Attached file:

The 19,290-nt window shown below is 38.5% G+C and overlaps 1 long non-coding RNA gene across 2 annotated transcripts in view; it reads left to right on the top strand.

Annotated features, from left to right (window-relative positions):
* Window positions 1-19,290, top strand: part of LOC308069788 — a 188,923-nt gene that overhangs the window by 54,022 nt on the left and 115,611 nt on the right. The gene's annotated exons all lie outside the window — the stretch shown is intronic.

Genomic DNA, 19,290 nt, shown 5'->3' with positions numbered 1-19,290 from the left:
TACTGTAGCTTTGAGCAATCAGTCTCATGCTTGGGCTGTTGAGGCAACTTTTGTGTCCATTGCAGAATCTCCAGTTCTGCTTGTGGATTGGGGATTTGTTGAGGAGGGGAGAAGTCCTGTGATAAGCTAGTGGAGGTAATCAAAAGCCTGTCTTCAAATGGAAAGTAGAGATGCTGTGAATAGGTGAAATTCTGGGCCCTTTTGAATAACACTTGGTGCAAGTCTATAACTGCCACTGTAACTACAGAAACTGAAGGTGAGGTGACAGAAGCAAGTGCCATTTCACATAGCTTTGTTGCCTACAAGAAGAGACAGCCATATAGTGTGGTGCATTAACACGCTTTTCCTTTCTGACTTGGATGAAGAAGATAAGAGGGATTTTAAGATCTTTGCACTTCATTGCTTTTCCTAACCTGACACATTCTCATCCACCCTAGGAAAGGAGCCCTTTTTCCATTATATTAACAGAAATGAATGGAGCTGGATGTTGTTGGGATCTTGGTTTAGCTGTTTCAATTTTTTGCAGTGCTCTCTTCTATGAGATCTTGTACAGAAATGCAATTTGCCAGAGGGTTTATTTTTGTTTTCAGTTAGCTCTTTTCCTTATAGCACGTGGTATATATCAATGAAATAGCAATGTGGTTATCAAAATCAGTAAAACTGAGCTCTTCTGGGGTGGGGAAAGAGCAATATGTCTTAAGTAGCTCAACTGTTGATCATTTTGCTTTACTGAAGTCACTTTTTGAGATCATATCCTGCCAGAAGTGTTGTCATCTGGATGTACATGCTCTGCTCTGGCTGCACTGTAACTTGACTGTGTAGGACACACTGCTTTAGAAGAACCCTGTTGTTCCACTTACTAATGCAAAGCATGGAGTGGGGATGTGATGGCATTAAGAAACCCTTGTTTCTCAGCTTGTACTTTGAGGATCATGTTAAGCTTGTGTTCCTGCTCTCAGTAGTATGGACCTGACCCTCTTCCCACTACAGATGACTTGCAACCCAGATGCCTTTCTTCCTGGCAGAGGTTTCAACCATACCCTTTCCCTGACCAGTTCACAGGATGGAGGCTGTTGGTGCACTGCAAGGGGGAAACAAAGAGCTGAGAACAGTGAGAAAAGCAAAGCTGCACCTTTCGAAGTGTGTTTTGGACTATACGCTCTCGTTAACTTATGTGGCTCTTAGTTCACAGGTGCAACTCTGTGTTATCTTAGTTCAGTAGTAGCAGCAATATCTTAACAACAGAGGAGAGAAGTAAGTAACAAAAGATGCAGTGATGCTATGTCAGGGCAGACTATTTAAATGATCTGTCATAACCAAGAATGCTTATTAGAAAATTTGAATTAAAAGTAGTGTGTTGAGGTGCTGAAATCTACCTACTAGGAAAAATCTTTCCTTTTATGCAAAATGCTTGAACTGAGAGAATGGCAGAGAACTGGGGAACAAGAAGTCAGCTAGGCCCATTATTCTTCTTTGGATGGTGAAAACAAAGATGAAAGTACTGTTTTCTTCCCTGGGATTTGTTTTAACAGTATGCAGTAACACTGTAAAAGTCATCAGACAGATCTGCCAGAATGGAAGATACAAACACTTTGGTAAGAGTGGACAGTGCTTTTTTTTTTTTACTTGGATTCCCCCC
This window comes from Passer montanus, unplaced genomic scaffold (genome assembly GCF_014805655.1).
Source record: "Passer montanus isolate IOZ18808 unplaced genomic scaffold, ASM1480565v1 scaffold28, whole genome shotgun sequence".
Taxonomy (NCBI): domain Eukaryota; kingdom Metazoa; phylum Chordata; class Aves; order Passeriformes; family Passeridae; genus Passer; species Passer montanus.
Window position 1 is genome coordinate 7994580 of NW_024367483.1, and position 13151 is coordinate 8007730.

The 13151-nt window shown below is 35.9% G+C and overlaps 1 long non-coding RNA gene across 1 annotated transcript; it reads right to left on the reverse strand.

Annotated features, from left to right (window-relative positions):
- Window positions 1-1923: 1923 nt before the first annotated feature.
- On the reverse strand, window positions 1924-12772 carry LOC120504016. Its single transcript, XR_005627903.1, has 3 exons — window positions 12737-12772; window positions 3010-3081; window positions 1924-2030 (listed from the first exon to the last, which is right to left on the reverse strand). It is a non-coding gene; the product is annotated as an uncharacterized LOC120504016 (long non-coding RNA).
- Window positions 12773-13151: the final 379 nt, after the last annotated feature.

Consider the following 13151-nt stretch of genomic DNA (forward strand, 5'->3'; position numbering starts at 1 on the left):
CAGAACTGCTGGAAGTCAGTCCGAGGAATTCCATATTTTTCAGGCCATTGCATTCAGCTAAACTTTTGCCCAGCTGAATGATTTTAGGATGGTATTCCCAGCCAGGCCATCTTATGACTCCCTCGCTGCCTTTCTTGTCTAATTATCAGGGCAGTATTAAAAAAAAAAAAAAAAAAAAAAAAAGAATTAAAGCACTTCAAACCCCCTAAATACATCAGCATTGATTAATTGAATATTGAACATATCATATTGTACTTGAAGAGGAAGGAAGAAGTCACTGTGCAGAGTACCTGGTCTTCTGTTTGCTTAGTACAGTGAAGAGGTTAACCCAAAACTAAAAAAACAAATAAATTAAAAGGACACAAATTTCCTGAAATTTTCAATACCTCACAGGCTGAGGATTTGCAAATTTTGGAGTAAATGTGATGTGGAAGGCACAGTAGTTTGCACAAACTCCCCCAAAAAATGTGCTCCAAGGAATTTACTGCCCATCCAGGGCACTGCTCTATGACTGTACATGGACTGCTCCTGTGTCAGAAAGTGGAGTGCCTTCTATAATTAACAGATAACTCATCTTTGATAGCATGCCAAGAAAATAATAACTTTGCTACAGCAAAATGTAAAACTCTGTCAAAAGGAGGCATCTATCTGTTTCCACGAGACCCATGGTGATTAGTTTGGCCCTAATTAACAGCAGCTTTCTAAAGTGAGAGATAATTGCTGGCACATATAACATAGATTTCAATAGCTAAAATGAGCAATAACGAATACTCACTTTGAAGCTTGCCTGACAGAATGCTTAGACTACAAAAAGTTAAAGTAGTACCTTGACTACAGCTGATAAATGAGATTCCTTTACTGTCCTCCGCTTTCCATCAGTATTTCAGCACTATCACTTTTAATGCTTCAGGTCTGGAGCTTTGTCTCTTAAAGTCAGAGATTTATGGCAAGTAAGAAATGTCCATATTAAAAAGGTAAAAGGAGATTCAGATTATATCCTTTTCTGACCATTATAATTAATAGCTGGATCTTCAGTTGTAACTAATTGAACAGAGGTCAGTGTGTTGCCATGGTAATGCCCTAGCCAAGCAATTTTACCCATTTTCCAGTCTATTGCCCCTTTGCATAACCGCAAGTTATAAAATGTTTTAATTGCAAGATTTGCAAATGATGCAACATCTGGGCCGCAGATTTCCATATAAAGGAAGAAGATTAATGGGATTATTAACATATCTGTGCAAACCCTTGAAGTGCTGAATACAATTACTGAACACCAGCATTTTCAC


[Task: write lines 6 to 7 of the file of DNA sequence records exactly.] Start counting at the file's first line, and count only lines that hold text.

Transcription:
This window comes from Passer montanus, unplaced genomic scaffold (genome assembly GCF_014805655.1).
Source record: "Passer montanus isolate IOZ18808 unplaced genomic scaffold, ASM1480565v1 scaffold28, whole genome shotgun sequence".